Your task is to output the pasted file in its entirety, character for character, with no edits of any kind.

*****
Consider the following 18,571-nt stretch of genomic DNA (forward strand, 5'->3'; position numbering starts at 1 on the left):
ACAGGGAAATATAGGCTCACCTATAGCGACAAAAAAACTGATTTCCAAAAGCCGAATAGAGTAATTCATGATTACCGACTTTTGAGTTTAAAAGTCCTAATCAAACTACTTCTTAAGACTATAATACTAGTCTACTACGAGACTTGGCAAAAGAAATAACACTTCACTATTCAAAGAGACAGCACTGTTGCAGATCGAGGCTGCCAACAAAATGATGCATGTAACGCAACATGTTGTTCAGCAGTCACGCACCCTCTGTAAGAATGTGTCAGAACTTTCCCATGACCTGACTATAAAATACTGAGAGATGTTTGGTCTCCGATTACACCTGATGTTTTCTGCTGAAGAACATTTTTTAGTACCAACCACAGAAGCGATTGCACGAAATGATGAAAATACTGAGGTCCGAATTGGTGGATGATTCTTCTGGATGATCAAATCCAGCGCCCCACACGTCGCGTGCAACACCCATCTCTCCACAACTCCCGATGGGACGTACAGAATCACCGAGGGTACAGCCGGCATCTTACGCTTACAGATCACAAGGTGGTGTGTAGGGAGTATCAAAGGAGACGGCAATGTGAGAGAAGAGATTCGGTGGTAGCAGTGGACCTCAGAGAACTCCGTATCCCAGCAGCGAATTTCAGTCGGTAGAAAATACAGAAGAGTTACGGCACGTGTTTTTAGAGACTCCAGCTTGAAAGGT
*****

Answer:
Consider the following 18,571-nt stretch of genomic DNA (forward strand, 5'->3'; position numbering starts at 1 on the left):
ACAGGGAAATATAGGCTCACCTATAGCGACAAAAAAACTGATTTCCAAAAGCCGAATAGAGTAATTCATGATTACCGACTTTTGAGTTTAAAAGTCCTAATCAAACTACTTCTTAAGACTATAATACTAGTCTACTACGAGACTTGGCAAAAGAAATAACACTTCACTATTCAAAGAGACAGCACTGTTGCAGATCGAGGCTGCCAACAAAATGATGCATGTAACGCAACATGTTGTTCAGCAGTCACGCACCCTCTGTAAGAATGTGTCAGAACTTTCCCATGACCTGACTATAAAATACTGAGAGATGTTTGGTCTCCGATTACACCTGATGTTTTCTGCTGAAGAACATTTTTTAGTACCAACCACAGAAGCGATTGCACGAAATGATGAAAATACTGAGGTCCGAATTGGTGGATGATTCTTCTGGATGATCAAATCCAGCGCCCCACACGTCGCGTGCAACACCCATCTCTCCACAACTCCCGATGGGACGTACAGAATCACCGAGGGTACAGCCGGCATCTTACGCTTACAGATCACAAGGTGGTGTGTAGGGAGTATCAAAGGAGACGGCAATGTGAGAGAAGAGATTCGGTGGTAGCAGTGGACCTCAGAGAACTCCGTATCCCAGCAGCGAATTTCAGTCGGTAGAAAATACAGAAGAGTTACGGCACGTGTTTTTAGAGACTCCAGCTTGAAAGGT